Project: guidelines
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Main advice: find some problem you have an interest or have fun learning
more about (application you studied in another course, puzzle type problem,
search problem, etc)
type I
The typical project will underline a problem (application or abstract).
Discuss what is know about the problem (after some research).
Implement two different algorithmic strategies to solve the problem.
Do experimental testing, comparing the methods for the data set of instances.
Write all the findings in a professional report.
type II
Alternatively, the project may verse on theory of NP-completeness.
Study several known reductions for a known problem. Do more research,
read a lot of papers, survey the ideas.
Study a new application and study its NP-completeness (create a new reduction).
This is less straight forward, but may interest some theoretically inclined
students.
Below is some guidelines for type I project
1) Picking the Problem:
a) pick a real world application that interests you: scheduling, sudoku puzzles,
network problems, DNA sequencing, etc. (some you my have studied in
other courses or have a personal interest)
OR
b) pick an abstract problem that interests you: finding cliques in graphs,
solving traveling salesman problem, formula satisfiability, graph colouring, etc.
The main characteristic of the problem is that it should be some hard problem,
e.g. NP-hard or harder.
a) may involve modeling of the problem (transforming from real world to
a model such as the ones in b) or variations of them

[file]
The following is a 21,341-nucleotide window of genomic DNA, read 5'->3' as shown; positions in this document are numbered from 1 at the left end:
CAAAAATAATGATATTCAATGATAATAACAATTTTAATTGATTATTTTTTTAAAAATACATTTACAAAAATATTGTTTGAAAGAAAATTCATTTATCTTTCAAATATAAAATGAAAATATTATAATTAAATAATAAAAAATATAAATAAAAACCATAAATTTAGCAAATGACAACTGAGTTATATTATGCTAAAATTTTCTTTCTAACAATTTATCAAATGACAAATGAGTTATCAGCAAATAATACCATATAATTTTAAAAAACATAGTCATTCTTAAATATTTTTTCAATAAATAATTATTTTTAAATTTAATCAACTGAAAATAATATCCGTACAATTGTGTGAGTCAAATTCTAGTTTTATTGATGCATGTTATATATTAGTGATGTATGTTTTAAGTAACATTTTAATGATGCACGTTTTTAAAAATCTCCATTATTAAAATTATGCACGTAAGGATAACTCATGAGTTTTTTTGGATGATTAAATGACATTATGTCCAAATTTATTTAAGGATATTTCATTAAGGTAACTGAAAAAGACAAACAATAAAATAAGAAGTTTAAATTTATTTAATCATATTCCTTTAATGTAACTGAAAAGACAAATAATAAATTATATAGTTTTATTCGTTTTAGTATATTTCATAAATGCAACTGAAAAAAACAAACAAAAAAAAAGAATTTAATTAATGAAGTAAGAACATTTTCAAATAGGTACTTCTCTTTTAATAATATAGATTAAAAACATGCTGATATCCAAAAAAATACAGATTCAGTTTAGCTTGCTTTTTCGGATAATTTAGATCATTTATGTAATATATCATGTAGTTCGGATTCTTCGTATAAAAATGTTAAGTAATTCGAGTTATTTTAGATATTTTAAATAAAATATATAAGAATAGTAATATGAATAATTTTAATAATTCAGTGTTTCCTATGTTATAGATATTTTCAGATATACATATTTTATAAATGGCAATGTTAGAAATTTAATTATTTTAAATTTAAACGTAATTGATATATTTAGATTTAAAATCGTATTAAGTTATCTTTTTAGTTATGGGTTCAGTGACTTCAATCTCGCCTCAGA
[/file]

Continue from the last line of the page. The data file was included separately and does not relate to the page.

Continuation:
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2) Choose solution strategies:
The second part of the course deals with several solution strategies
(backtracking, local search, approximation algorithms, randomized
algorithms; there are also greedy heuristics).
For each problem of the type b), many people tried various
solution strategies, and you can find papers about them as
a starting point.
Typically, you would study 2 different methods.
For example:
Solve TSP via backtracking and via tabu search (type of local search).
Solve cliques via greedy heuristic, and simulated annealing.
Do 2 different approximation algorithms for a problem.
Use randomized algorithms plus another method for a cryptographic application.
Solve Sudoku via exhaustive search, comparing various different strategies
etc.
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3) Specify your experimental design:
How you will obtain data (use standard problem repositories, problem databases,
benchmarks, using real world data (if applicable), etc.
Which sort of quantities/stats you would use to compare the
effectiveness of your algorithms.
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About the proposal:
With the project proposal, you sort of give yourself your own assignment.
I can judge whether it is enough, too much. I can also give you some
guidance (ideas, pointers), given my experience in the area. I can give ideas
on how to expand a good idea that was not so well developed in the proposal.
The objective is that you communicate well what you plan to do, so that
we can discuss and revise it before you go to deep into the doing.